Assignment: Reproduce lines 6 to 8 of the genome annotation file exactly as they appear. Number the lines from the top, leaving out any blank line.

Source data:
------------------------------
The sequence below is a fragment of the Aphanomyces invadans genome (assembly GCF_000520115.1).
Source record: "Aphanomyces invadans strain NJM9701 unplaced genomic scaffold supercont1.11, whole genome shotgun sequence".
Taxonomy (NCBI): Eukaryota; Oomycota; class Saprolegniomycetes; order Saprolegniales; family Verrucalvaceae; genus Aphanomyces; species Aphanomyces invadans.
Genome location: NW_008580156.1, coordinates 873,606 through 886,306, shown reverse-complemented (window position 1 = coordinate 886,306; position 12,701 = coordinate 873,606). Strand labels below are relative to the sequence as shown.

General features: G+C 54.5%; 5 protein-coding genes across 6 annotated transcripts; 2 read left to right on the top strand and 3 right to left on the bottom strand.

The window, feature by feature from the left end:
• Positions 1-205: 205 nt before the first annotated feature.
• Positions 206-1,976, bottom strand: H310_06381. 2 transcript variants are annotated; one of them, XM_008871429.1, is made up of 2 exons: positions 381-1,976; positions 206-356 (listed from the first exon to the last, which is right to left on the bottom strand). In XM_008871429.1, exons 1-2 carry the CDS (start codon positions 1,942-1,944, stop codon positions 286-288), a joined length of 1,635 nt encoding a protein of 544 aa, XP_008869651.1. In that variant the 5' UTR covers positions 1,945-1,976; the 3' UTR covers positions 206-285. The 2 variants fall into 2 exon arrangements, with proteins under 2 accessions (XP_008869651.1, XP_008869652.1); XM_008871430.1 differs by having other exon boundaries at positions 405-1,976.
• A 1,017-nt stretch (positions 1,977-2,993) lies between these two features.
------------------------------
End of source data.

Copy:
The window, feature by feature from the left end:
• Positions 1-205: 205 nt before the first annotated feature.
• Positions 206-1,976, bottom strand: H310_06381. 2 transcript variants are annotated; one of them, XM_008871429.1, is made up of 2 exons: positions 381-1,976; positions 206-356 (listed from the first exon to the last, which is right to left on the bottom strand). In XM_008871429.1, exons 1-2 carry the CDS (start codon positions 1,942-1,944, stop codon positions 286-288), a joined length of 1,635 nt encoding a protein of 544 aa, XP_008869651.1. In that variant the 5' UTR covers positions 1,945-1,976; the 3' UTR covers positions 206-285. The 2 variants fall into 2 exon arrangements, with proteins under 2 accessions (XP_008869651.1, XP_008869652.1); XM_008871430.1 differs by having other exon boundaries at positions 405-1,976.